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A Django REST framework plugin for pytest.

Project description

pytest-drf

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pytest-drf is a pytest plugin for testing your Django REST Framework APIs.

Installation

pip install pytest-drf

The Spiel

pytest-drf aims to shoo away clunky setup code and boilerplate in DRF tests, in favor of declarative scaffolds and configurable fixtures encouraging small, easy-to-follow tests with single responsibilities.

This is accomplished by performing one request per test, and providing the response as a fixture. All configuration of the request — the URL, the query params, the HTTP method, the POST data, etc — is also done through fixtures. This frees the test methods to contain only assertions about the response or the state of the app after the request completes.

For example, consider a public API endpoint that responds to a GET request with the JSON string "Hello, World!" and a 200 status code. Such an endpoint might be written like so

# example/views.py

from rest_framework import permissions
from rest_framework.decorators import api_view, permission_classes
from rest_framework.response import Response

@api_view()
@permission_classes([permissions.AllowAny])
def hello_world(request):
    return Response('Hello, World!')

Let's route it to /hello, and give it a name, so we can easily generate URLs for it.

# example/urls.py

from django.urls import path

from example import views

urlpatterns = [
    path('hello', views.hello_world, name='hello-world'),
]

With pytest-drf, we'd verify the behavior of our endpoint with something like this

# tests/test_hello.py

import pytest
from django.urls import reverse
from pytest_drf import APIViewTest, Returns200, UsesGetMethod

class TestHelloWorld(
    APIViewTest,
    UsesGetMethod,
    Returns200,
):
    @pytest.fixture
    def url(self):
        return reverse('hello-world')

    def test_it_returns_hello_world(self, json):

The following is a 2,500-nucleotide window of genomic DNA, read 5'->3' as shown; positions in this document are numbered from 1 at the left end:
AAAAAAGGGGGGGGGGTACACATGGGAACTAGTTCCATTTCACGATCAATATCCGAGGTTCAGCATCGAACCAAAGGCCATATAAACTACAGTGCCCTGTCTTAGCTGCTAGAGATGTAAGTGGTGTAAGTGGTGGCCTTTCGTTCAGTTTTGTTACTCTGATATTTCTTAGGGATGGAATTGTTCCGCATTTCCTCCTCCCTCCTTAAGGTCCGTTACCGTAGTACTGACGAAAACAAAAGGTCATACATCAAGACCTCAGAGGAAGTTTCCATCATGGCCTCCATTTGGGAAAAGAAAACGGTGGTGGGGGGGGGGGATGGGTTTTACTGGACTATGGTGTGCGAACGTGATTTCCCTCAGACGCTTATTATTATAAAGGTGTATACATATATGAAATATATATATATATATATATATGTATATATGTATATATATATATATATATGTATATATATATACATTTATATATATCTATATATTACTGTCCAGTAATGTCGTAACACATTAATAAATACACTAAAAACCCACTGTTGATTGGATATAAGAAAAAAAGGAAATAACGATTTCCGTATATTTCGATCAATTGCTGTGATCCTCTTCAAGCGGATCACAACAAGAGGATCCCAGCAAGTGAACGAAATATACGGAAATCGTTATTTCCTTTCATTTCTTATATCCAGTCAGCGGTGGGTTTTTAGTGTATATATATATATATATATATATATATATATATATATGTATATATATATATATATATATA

expected = 'Hello, World!'
        actual = json
        assert expected == actual

When we run pytest, we see two tests run

$ py.test

tests/test_hello.py::TestHelloWorld::test_it_returns_200 <- pytest_drf/status.py PASSED [ 50%]
tests/test_hello.py::TestHelloWorld::test_it_returns_hello_world PASSED                 [100%]

What happened here?

Well, APIViewTest defines a response fixture that takes the value of the url fixture and makes an HTTP request to it. The UsesGetMethod mixin defines the http_method as 'get', making it a GET request. The response fixture is defined as autouse=True, so it's automatically evaluated before the test method is executed.

The Returns200 mixin simply adds a test with assert response.status_code == 200. This test has its own request/response cycle, independent of test_it_returns_hello_world — this way, if the endpoint responds with the wrong status code but the correct response data, one can see what needs fixing after running py.test only once!

What's with the json fixture?

Why does test_it_returns_hello_world use the json fixture, instead of response?

json is another fixture that merely returns response.json(). Because the API response is provided as a fixture, we can perform any post-processing transformations on it in another fixture — this lets us keep all those irrelevant implementation details out of the test methods, so they can focus on one thing and one thing only: verifying the data is correct.

Do I have to use this expected == actual business?

No, but it's Encouraged™! By explicitly labeling the known value and the value being tested, it'll be easier for another reader (including future you) to understand what's actually going on.

The specific order of expected and actual in the assertion (i.e. whether it's expected == actual or actual == expected) isn't as important as maintaining the same order everywhere. This will ease the interpretation of test failures, as, e.g., you'll always know which side of a diff contains the incorrect values.